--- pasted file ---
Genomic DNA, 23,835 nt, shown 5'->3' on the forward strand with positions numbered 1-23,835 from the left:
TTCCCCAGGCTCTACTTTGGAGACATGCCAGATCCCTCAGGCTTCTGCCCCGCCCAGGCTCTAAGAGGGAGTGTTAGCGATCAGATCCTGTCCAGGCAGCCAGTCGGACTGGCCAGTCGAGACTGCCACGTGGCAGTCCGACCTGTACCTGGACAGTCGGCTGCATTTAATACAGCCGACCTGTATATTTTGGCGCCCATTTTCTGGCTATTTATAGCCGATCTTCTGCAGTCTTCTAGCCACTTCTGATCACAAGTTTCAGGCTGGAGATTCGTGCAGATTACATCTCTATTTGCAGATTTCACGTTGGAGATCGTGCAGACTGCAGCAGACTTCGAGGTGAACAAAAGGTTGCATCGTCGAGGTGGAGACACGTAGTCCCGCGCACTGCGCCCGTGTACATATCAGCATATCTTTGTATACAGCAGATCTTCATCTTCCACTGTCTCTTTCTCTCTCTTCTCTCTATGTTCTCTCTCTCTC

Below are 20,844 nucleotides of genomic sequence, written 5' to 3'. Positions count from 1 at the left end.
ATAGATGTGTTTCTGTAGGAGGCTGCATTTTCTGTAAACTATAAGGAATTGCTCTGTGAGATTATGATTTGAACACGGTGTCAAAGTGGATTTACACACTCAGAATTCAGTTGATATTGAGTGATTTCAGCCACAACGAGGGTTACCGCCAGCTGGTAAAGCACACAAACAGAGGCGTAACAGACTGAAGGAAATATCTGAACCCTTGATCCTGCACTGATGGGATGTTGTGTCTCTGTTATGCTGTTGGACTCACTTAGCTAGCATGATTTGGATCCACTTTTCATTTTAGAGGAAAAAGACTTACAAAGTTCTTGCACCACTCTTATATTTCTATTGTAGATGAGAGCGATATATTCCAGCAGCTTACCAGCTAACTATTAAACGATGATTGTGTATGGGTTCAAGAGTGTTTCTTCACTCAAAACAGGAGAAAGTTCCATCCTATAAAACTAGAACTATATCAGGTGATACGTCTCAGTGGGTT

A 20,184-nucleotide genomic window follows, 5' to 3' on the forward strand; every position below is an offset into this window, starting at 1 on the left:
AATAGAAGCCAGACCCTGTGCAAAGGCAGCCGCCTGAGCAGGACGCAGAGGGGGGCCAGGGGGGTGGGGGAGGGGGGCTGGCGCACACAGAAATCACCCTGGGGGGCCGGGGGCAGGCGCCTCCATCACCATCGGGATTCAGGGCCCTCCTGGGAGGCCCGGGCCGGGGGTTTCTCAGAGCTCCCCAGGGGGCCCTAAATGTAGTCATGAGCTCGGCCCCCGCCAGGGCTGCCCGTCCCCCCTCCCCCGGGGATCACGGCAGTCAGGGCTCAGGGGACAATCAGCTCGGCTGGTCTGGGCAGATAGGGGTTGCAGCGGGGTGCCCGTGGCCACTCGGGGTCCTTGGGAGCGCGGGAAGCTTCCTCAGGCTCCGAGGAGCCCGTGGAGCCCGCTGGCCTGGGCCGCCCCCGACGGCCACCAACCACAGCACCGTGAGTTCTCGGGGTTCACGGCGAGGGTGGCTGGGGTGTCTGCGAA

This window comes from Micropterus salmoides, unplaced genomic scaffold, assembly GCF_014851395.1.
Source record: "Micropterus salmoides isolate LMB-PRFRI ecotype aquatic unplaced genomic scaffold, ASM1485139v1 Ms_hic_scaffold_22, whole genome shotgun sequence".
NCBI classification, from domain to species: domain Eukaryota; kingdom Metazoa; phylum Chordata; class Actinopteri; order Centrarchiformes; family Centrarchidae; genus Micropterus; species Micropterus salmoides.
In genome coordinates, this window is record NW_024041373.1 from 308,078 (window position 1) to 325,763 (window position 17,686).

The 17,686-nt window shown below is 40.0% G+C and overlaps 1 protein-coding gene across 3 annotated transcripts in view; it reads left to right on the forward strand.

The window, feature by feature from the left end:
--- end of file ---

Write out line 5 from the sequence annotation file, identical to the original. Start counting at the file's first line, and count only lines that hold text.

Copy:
A 20,184-nucleotide genomic window follows, 5' to 3' on the forward strand; every position below is an offset into this window, starting at 1 on the left: